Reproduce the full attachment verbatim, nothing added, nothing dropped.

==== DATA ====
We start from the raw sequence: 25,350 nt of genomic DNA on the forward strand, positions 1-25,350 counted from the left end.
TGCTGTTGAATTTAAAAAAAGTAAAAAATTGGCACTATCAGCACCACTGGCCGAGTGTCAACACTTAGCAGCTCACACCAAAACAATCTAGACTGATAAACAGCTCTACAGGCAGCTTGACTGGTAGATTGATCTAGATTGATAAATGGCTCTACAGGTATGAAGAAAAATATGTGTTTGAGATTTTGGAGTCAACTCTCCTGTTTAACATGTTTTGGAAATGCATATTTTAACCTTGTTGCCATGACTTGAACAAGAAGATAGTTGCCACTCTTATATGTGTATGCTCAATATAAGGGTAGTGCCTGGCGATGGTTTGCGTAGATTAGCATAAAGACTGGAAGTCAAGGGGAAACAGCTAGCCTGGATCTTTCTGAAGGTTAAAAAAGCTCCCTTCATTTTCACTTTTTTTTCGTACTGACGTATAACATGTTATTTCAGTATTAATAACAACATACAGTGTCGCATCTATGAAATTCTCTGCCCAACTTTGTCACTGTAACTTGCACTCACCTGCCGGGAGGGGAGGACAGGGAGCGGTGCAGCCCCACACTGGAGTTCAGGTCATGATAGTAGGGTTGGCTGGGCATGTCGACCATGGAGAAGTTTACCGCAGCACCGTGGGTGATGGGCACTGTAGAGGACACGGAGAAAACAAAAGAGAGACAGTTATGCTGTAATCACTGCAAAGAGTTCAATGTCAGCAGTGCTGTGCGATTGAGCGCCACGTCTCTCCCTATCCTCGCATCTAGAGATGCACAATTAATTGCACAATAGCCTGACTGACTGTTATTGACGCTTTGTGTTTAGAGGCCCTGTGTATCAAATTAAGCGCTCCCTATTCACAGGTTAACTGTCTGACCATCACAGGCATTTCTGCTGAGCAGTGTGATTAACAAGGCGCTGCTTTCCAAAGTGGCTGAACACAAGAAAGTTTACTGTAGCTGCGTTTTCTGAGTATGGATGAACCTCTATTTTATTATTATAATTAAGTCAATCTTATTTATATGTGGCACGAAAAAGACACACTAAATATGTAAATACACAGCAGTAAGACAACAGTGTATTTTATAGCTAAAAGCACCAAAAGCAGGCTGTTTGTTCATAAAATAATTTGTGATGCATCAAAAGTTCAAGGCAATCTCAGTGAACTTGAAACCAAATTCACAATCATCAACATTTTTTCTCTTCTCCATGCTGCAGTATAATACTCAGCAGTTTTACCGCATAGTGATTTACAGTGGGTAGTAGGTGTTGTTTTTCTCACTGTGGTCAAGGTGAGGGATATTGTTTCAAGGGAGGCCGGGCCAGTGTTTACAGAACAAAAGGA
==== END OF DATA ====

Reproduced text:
We start from the raw sequence: 25,350 nt of genomic DNA on the forward strand, positions 1-25,350 counted from the left end.
TGCTGTTGAATTTAAAAAAAGTAAAAAATTGGCACTATCAGCACCACTGGCCGAGTGTCAACACTTAGCAGCTCACACCAAAACAATCTAGACTGATAAACAGCTCTACAGGCAGCTTGACTGGTAGATTGATCTAGATTGATAAATGGCTCTACAGGTATGAAGAAAAATATGTGTTTGAGATTTTGGAGTCAACTCTCCTGTTTAACATGTTTTGGAAATGCATATTTTAACCTTGTTGCCATGACTTGAACAAGAAGATAGTTGCCACTCTTATATGTGTATGCTCAATATAAGGGTAGTGCCTGGCGATGGTTTGCGTAGATTAGCATAAAGACTGGAAGTCAAGGGGAAACAGCTAGCCTGGATCTTTCTGAAGGTTAAAAAAGCTCCCTTCATTTTCACTTTTTTTTCGTACTGACGTATAACATGTTATTTCAGTATTAATAACAACATACAGTGTCGCATCTATGAAATTCTCTGCCCAACTTTGTCACTGTAACTTGCACTCACCTGCCGGGAGGGGAGGACAGGGAGCGGTGCAGCCCCACACTGGAGTTCAGGTCATGATAGTAGGGTTGGCTGGGCATGTCGACCATGGAGAAGTTTACCGCAGCACCGTGGGTGATGGGCACTGTAGAGGACACGGAGAAAACAAAAGAGAGACAGTTATGCTGTAATCACTGCAAAGAGTTCAATGTCAGCAGTGCTGTGCGATTGAGCGCCACGTCTCTCCCTATCCTCGCATCTAGAGATGCACAATTAATTGCACAATAGCCTGACTGACTGTTATTGACGCTTTGTGTTTAGAGGCCCTGTGTATCAAATTAAGCGCTCCCTATTCACAGGTTAACTGTCTGACCATCACAGGCATTTCTGCTGAGCAGTGTGATTAACAAGGCGCTGCTTTCCAAAGTGGCTGAACACAAGAAAGTTTACTGTAGCTGCGTTTTCTGAGTATGGATGAACCTCTATTTTATTATTATAATTAAGTCAATCTTATTTATATGTGGCACGAAAAAGACACACTAAATATGTAAATACACAGCAGTAAGACAACAGTGTATTTTATAGCTAAAAGCACCAAAAGCAGGCTGTTTGTTCATAAAATAATTTGTGATGCATCAAAAGTTCAAGGCAATCTCAGTGAACTTGAAACCAAATTCACAATCATCAACATTTTTTCTCTTCTCCATGCTGCAGTATAATACTCAGCAGTTTTACCGCATAGTGATTTACAGTGGGTAGTAGGTGTTGTTTTTCTCACTGTGGTCAAGGTGAGGGATATTGTTTCAAGGGAGGCCGGGCCAGTGTTTACAGAACAAAAGGA